Depending on the severity of a hurricane, authorities may permit residents to shelter at home if they do not wish to evacuate. If choosing to stay, you will need to know the safest places to shelter in a house. Not all parts your home will provide the same protection to you and other members of your household during a storm.
Today, we will be discussing the safest places in a house to shelter during a hurricane. It is important to keep in mind that these are general guidelines. Always follow the directions of local authorities when a storm approaches your area.
When Is It Okay to Shelter in Place?
Authorities may order an evacuation or permit sheltering in place depending on a hurricane’s severity. These instructions can change quickly if a storm’s conditions worsen when they touch down in your area.
If you are sheltering at home, continue to check in with local authorities through the internet, social media, television, or radio for the latest updates. Keep an evacuation preparedness kit for each member of your household in case you have to leave the area at a moment’s notice. According to FEMA, such a kit should include:
- One gallon of water per person, per day for three days
- Non-perishable food items
- Battery-powered or hand crank-operated radio, NOAA weather radio preferred
- Additional batteries
- First-aid supplies
- 7-day supply of any prescription medication or necessary medical equipment
- Multi-purpose tool (i.e., a Swiss Army knife)
- Sanitation and personal hygiene supplies
- Copies of important personal documents
- Cell phone with a charger
- Emergency contact info
- Extra cash in case ATMs are unavailable
- Spare fuel for generators or vehicles
What If You Need to Evacuate?
As soon as you hear about the possibility of a hurricane or receive an official evacuation order, it’s crucial to monitor the situation. Keep yourself updated on the storm’s progress by following local news and official weather alerts. Pay attention to evacuation orders issued by authorities and have a plan in place for where you will go if you need to leave your home.
Determine the point where everyone will evacuate, such as your front door. Place your emergency evacuation kits near this exit and communicate to everyone that this is where you should meet before leaving.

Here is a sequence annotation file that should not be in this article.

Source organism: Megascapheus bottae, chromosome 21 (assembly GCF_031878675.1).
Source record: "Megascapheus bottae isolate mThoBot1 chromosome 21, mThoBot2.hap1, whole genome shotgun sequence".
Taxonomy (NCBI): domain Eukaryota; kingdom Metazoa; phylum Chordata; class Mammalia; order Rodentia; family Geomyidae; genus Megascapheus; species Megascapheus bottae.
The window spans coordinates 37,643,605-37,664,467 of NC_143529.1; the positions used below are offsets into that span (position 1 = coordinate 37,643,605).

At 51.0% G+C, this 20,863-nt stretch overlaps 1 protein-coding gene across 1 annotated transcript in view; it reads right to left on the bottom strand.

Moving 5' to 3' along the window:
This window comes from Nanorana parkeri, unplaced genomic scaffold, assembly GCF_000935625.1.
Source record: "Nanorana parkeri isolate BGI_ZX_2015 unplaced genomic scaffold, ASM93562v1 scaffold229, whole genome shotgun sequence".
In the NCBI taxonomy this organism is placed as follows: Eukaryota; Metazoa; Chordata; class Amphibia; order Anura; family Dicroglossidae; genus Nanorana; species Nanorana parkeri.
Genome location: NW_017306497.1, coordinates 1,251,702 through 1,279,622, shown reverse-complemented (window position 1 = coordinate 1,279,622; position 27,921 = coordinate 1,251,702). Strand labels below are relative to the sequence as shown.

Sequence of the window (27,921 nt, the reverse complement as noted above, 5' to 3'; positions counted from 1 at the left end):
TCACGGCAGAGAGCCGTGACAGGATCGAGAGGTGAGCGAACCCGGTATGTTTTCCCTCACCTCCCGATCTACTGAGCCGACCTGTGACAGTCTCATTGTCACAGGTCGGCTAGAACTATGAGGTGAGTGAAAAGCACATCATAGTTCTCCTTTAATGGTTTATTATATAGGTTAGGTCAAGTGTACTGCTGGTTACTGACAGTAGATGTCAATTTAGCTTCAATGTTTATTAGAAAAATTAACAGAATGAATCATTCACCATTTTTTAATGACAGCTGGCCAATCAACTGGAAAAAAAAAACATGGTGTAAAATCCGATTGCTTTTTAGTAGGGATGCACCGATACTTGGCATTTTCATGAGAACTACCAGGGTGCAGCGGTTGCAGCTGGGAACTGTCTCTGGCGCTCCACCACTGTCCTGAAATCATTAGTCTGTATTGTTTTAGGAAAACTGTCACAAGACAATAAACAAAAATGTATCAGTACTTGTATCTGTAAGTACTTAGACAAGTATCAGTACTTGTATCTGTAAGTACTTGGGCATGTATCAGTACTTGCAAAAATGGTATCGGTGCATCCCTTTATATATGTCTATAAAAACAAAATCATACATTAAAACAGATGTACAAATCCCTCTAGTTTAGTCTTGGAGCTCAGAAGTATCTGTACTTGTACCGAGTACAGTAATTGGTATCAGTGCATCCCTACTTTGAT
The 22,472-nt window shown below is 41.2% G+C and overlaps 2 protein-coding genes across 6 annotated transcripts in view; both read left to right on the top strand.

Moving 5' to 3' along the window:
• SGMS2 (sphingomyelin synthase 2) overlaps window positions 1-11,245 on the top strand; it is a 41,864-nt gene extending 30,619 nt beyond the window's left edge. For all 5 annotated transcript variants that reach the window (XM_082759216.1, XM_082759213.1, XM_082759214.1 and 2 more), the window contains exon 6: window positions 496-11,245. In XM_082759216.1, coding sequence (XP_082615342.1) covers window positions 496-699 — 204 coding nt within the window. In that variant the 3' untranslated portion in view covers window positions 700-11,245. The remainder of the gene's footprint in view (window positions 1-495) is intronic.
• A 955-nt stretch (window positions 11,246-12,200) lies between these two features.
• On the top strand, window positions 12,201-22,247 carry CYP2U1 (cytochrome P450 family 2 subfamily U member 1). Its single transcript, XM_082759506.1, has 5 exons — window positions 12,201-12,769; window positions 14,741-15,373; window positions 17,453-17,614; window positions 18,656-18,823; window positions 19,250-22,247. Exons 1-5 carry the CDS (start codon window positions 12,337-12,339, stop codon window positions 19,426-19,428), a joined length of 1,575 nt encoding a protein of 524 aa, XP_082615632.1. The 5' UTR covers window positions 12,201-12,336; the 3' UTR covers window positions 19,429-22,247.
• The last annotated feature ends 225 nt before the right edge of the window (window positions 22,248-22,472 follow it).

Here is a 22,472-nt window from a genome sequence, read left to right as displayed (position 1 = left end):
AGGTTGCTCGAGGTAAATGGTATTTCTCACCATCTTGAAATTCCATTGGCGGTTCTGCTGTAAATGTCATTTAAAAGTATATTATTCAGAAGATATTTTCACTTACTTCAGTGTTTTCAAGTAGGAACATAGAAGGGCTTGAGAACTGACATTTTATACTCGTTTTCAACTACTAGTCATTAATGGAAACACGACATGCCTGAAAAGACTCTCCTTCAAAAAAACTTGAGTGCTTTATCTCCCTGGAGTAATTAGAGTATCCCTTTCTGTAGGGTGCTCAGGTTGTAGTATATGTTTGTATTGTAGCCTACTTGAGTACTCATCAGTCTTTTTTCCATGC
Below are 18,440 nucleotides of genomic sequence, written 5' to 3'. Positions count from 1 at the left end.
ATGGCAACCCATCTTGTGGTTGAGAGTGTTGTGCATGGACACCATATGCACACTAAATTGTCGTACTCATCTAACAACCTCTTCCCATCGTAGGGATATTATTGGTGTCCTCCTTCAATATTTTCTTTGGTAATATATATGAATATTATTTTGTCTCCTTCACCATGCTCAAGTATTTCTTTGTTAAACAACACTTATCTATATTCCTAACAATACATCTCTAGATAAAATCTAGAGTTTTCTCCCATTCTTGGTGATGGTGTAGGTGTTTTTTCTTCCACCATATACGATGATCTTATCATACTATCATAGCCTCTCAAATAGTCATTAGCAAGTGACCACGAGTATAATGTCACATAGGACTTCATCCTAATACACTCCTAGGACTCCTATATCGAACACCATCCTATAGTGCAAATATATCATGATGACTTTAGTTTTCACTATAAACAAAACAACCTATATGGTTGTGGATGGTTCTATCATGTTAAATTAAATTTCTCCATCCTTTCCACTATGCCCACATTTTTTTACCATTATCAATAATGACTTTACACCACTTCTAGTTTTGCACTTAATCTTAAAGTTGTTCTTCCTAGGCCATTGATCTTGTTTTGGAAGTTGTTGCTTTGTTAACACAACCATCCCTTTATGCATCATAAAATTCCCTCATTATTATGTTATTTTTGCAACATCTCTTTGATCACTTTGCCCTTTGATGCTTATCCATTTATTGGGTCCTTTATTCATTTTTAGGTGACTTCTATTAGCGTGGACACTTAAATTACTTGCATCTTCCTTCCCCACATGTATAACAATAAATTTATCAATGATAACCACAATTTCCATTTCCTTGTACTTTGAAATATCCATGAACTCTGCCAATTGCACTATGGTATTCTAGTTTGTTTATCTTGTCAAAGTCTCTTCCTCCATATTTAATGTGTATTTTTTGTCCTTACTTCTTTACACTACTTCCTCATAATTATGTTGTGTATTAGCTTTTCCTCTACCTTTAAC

If you have not already been ordered to turn off your utilities before sheltering in place, check to see if an order has been issued to do so. Turn off your electricity and gas to prevent any risk of fire in the aftermath of the hurricane.
From here, head to a local shelter through an approved means of travel. Do not attempt to make this trip on foot. Either drive your vehicle, conditions permitting, or use a transportation service provided by local authorities.
Once you have reached your evacuation destination, remain there until authorities have permitted you to return home.
Please note: this is just general information. Depending on the specific hurricane, conditions may change and authorities may issue other information and recommendations. Always follow instructions from your local government to ensure that you remain protected from severe and dangerous weather.
Stay on the First Floor
If you can, stay on the first floor of your home. This is the safest place to be during a hurricane. The lower level of your house is grounded in its foundation to withstand high winds and will not be as vulnerable to large falling debris, but it also has a far lower risk of flooding compared to a basement.
Why You Should Avoid Upper Floors:
During a hurricane, it is recommended that anyone sheltering in place avoid staying on the upper floors of their home for several reasons. Wind speeds tend to increase with height, making higher floors more susceptible to the damaging effects of strong gusts.
These intense winds can cause structural damage to roofs, walls, and windows, leading to increased risk for those on upper levels. If the wind current is strong enough, it may detach the roof from the rest of the home, which can further expose you to the harsh conditions outside.